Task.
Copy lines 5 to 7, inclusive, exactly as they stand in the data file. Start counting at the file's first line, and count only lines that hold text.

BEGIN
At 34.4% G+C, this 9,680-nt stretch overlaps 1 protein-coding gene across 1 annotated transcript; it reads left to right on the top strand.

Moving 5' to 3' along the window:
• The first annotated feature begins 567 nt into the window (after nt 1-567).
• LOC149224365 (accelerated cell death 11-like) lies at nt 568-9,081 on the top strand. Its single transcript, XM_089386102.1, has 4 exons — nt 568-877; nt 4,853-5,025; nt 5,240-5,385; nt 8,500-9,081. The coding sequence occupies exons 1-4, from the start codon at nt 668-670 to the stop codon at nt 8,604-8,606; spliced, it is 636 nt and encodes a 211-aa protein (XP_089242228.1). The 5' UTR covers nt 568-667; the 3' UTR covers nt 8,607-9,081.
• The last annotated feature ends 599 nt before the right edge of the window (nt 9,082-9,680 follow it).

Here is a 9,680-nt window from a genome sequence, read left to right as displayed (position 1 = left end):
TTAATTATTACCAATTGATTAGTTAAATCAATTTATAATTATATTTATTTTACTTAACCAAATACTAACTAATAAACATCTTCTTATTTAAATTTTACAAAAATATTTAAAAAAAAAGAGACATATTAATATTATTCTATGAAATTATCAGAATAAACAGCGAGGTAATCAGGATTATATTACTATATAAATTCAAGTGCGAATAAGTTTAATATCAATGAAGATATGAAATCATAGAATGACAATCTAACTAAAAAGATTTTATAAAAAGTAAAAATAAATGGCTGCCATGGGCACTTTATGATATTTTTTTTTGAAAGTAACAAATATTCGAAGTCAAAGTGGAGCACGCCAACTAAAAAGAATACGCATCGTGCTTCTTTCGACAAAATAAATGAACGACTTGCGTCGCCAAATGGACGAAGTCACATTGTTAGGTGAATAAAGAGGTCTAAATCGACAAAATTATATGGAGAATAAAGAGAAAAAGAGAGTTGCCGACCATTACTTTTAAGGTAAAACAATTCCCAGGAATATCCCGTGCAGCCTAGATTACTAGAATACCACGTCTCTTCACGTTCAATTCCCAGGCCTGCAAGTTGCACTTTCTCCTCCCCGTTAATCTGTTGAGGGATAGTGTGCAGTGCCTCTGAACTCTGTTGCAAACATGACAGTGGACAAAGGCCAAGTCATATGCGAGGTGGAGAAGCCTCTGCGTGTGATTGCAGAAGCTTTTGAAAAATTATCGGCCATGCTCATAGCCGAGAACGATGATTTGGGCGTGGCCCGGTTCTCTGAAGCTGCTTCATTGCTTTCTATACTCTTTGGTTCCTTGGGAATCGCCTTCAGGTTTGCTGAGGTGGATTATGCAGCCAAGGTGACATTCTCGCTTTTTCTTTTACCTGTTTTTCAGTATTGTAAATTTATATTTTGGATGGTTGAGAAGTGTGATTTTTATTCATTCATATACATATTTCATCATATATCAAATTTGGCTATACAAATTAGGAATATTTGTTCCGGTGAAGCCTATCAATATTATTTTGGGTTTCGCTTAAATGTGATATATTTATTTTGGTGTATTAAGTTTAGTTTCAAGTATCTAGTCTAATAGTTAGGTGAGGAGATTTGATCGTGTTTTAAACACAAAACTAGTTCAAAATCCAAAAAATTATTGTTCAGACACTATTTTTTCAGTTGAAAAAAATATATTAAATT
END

• The last annotated feature ends 599 nt before the right edge of the window (nt 9,082-9,680 follow it).

Here is a 9,680-nt window from a genome sequence, read left to right as displayed (position 1 = left end):
TTAATTATTACCAATTGATTAGTTAAATCAATTTATAATTATATTTATTTTACTTAACCAAATACTAACTAATAAACATCTTCTTATTTAAATTTTACAAAAATATTTAAAAAAAAAGAGACATATTAATATTATTCTATGAAATTATCAGAATAAACAGCGAGGTAATCAGGATTATATTACTATATAAATTCAAGTGCGAATAAGTTTAATATCAATGAAGATATGAAATCATAGAATGACAATCTAACTAAAAAGATTTTATAAAAAGTAAAAATAAATGGCTGCCATGGGCACTTTATGATATTTTTTTTTGAAAGTAACAAATATTCGAAGTCAAAGTGGAGCACGCCAACTAAAAAGAATACGCATCGTGCTTCTTTCGACAAAATAAATGAACGACTTGCGTCGCCAAATGGACGAAGTCACATTGTTAGGTGAATAAAGAGGTCTAAATCGACAAAATTATATGGAGAATAAAGAGAAAAAGAGAGTTGCCGACCATTACTTTTAAGGTAAAACAATTCCCAGGAATATCCCGTGCAGCCTAGATTACTAGAATACCACGTCTCTTCACGTTCAATTCCCAGGCCTGCAAGTTGCACTTTCTCCTCCCCGTTAATCTGTTGAGGGATAGTGTGCAGTGCCTCTGAACTCTGTTGCAAACATGACAGTGGACAAAGGCCAAGTCATATGCGAGGTGGAGAAGCCTCTGCGTGTGATTGCAGAAGCTTTTGAAAAATTATCGGCCATGCTCATAGCCGAGAACGATGATTTGGGCGTGGCCCGGTTCTCTGAAGCTGCTTCATTGCTTTCTATACTCTTTGGTTCCTTGGGAATCGCCTTCAGGTTTGCTGAGGTGGATTATGCAGCCAAGGTGACATTCTCGCTTTTTCTTTTACCTGTTTTTCAGTATTGTAAATTTATATTTTGGATGGTTGAGAAGTGTGATTTTTATTCATTCATATACATATTTCATCATATATCAAATTTGGCTATACAAATTAGGAATATTTGTTCCGGTGAAGCCTATCAATATTATTTTGGGTTTCGCTTAAATGTGATATATTTATTTTGGTGTATTAAGTTTAGTTTCAAGTATCTAGTCTAATAGTTAGGTGAGGAGATTTGATCGTGTTTTAAACACAAAACTAGTTCAAAATCCAAAAAATTATTGTTCAGACACTATTTTTTCAGTTGAAAAAAATATATTAAATT